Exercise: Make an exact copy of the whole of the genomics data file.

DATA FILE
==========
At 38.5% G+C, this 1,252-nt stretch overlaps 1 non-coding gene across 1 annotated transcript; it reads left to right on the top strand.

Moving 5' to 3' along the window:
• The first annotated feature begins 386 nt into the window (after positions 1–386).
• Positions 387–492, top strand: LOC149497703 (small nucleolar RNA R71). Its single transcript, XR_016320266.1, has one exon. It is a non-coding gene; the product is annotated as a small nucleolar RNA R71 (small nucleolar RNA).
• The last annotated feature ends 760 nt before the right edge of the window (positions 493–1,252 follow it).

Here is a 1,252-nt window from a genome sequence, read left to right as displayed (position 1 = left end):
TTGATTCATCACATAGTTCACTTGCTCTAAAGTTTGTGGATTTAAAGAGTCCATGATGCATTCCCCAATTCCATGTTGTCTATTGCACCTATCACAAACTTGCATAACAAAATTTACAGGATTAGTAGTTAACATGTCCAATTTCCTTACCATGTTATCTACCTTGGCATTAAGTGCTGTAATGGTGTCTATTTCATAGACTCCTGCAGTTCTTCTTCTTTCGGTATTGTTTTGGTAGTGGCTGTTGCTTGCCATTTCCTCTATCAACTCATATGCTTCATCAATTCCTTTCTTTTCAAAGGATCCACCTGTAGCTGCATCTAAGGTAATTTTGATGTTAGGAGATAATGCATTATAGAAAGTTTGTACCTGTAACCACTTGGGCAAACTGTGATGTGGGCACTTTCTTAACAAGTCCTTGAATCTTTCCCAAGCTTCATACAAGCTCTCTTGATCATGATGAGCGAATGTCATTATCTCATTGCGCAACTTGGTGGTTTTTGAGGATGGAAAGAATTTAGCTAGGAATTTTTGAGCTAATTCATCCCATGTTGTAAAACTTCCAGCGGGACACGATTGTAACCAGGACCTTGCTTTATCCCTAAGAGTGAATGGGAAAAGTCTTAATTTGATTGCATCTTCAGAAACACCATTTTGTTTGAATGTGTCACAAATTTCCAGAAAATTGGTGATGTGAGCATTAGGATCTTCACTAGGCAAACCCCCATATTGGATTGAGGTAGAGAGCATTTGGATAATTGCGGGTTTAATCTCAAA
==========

At 38.5% G+C, this 1,252-nt stretch overlaps 1 non-coding gene across 1 annotated transcript; it reads left to right on the top strand.

Moving 5' to 3' along the window:
• The first annotated feature begins 386 nt into the window (after positions 1–386).
• Positions 387–492, top strand: LOC149497703 (small nucleolar RNA R71). Its single transcript, XR_016320266.1, has one exon. It is a non-coding gene; the product is annotated as a small nucleolar RNA R71 (small nucleolar RNA).
• The last annotated feature ends 760 nt before the right edge of the window (positions 493–1,252 follow it).

Here is a 1,252-nt window from a genome sequence, read left to right as displayed (position 1 = left end):
TTGATTCATCACATAGTTCACTTGCTCTAAAGTTTGTGGATTTAAAGAGTCCATGATGCATTCCCCAATTCCATGTTGTCTATTGCACCTATCACAAACTTGCATAACAAAATTTACAGGATTAGTAGTTAACATGTCCAATTTCCTTACCATGTTATCTACCTTGGCATTAAGTGCTGTAATGGTGTCTATTTCATAGACTCCTGCAGTTCTTCTTCTTTCGGTATTGTTTTGGTAGTGGCTGTTGCTTGCCATTTCCTCTATCAACTCATATGCTTCATCAATTCCTTTCTTTTCAAAGGATCCACCTGTAGCTGCATCTAAGGTAATTTTGATGTTAGGAGATAATGCATTATAGAAAGTTTGTACCTGTAACCACTTGGGCAAACTGTGATGTGGGCACTTTCTTAACAAGTCCTTGAATCTTTCCCAAGCTTCATACAAGCTCTCTTGATCATGATGAGCGAATGTCATTATCTCATTGCGCAACTTGGTGGTTTTTGAGGATGGAAAGAATTTAGCTAGGAATTTTTGAGCTAATTCATCCCATGTTGTAAAACTTCCAGCGGGACACGATTGTAACCAGGACCTTGCTTTATCCCTAAGAGTGAATGGGAAAAGTCTTAATTTGATTGCATCTTCAGAAACACCATTTTGTTTGAATGTGTCACAAATTTCCAGAAAATTGGTGATGTGAGCATTAGGATCTTCACTAGGCAAACCCCCATATTGGATTGAGGTAGAGAGCATTTGGATAATTGCGGGTTTAATCTCAAA